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What Time Is It? (Telling time)
In US English, in figures, the time is written using the format hh:mm. In spoken English, round hours are often followed by "o'clock"; when there are minutes or fractions of an hour, "o'clock" is not used. In American English, it is quite unusual to use the 24-hour clock, so, in official contexts when accuracy is important (train or airline schedules, for example), times between midnight and noon are often followed by A.M. (ante-meridien), while times between noon and midnight are followed by P.M. (post-meridien). When "AM" or "PM" is used, "o'clock" is not. In less formal contexts, it is equally common to use "in the morning", "in the afternoon, or "in the evening"
1:00 = one o'clock / one (o'clock) in the morning / one AM.
10:00 = ten o'clock / ten (o'clock) in the evening / ten PM.
There are several ways of expressing times between the round hours.
2:30 = two thirty / two thirty in the morning / two thirty AM. OR (less formal): half past two [in the morning]
5:15 = five fifteen / five fifteen in the morning / five fifteen AM. OR (less formal): (a) quarter past two [in the morning]
6:10 = six ten / six ten in the evening / six ten PM. OR (less formal): ten (minutes) past six [in the afternoon]
9:45 = nine forty-five / nine forty-five in the morning / nine forty-five AM OR (a) quarter to/till/before/of ten [in the morning] (The choice of preposition is sometimes seen as a marker of regional language use; students should probably use "till" or "to")
8:03 = eight oh three / eight oh three PM. OR (less formal): three minutes past eight [in the evening]
"Right now, it is 10:21AM." [ten twenty-one AM]
"I'm expecting him at 10:45" [ten forty-five / (a) quarter before eleven]
"I live very close to campus, so I don't have to leave until 7:50 for my 8:00 o'clock class." [...seven fifty / ten minutes to eight for my eight o'clock class]
"Excuse me, can you tell me what time it is?" "Yes, it is 10:40." [ten forty / twenty minutes to eleven]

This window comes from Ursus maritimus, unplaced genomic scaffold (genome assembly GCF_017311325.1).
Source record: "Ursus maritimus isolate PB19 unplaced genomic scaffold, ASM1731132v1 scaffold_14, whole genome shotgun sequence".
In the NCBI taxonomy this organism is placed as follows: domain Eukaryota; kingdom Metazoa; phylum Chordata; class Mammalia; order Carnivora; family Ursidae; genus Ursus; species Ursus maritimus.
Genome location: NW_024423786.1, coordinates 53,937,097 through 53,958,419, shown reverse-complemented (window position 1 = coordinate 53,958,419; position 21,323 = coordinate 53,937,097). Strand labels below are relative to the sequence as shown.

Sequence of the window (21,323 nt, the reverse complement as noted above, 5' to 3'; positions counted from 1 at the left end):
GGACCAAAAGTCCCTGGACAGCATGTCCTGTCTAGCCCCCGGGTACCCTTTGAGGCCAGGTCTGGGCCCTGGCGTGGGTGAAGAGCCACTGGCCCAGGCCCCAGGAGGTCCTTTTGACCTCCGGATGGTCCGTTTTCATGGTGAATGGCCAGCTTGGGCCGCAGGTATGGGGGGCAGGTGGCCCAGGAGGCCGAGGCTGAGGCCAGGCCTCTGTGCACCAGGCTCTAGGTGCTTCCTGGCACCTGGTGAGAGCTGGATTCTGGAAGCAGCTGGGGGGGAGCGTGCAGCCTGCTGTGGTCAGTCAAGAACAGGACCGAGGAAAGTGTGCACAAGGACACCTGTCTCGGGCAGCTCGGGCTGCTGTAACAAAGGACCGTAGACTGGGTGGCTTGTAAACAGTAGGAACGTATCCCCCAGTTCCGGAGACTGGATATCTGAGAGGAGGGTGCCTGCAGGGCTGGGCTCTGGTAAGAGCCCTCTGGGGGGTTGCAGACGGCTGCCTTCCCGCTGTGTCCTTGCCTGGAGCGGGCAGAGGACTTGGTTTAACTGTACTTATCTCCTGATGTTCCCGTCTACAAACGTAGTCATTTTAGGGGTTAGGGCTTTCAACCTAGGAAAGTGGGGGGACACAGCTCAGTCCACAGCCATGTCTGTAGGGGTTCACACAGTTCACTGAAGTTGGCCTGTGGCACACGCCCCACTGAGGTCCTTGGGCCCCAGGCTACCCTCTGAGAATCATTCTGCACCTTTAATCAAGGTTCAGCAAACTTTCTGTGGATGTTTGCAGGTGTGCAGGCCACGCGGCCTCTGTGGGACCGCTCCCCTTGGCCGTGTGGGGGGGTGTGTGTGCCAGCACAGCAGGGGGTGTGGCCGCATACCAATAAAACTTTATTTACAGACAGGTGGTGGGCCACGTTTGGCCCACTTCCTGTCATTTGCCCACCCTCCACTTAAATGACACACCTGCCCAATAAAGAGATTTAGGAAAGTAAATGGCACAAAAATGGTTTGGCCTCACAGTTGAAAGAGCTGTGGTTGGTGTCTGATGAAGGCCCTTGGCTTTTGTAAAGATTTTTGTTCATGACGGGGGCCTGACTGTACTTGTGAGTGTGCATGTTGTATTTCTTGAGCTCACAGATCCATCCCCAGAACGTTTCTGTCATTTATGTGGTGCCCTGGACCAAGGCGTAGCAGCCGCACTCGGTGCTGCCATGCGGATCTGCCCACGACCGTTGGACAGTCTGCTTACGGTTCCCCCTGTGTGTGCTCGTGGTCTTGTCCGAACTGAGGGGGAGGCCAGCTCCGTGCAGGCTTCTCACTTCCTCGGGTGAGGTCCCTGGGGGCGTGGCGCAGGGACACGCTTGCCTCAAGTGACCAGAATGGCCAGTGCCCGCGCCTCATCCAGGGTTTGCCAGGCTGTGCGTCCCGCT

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What's Today? What Day is It? (The Date)
Dating a document (a contract, a letter, a check or the like)
US English: Month Date, Year (e.g., March 9, 2008) ("th", "nd", etc. are not usually written out in US English)
UK English: Date Month(,) Year (e.g., 9th March(,) 2008) (NB: "the" and "of" are not written out) (further NB: "th", "nd", etc. are often written out in UK English - students should take care to use them correctly, as appending "st" to a "3", for example, betrays an utterly complete failure to understand what is, after all, a very common usage.)
It is unusual in English to give the day of the week in dating a document.
Dates in other contexts (narrative, ordinary speech, etc.)
In spoken English, "the" and "of" are very often used: "Today is the ninth of March, 2008". (NB "today is..." or "it is... ", NOT "we are..."). In reading aloud from a letter dated March 9, 2008, the speaker might well say "March 9th, 2008", even though the "th" is not present in the written document.
Here is an example from a well-known American poem.
"Paul Revere's Ride"
Henry Wadsworth Longfellow (1860)
Listen, my children, and you shall hear
Of the midnight ride of Paul Revere,
On the eighteenth of April, in Seventy-Five*:
Hardly a man is now alive
Who remembers that famous day and year.
* i.e., 1775
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There are a number of web-sites that give further information and advice on using expressions of time. Here are a couple:
esl.about.com (i.e., English as a Second Language at about.com)
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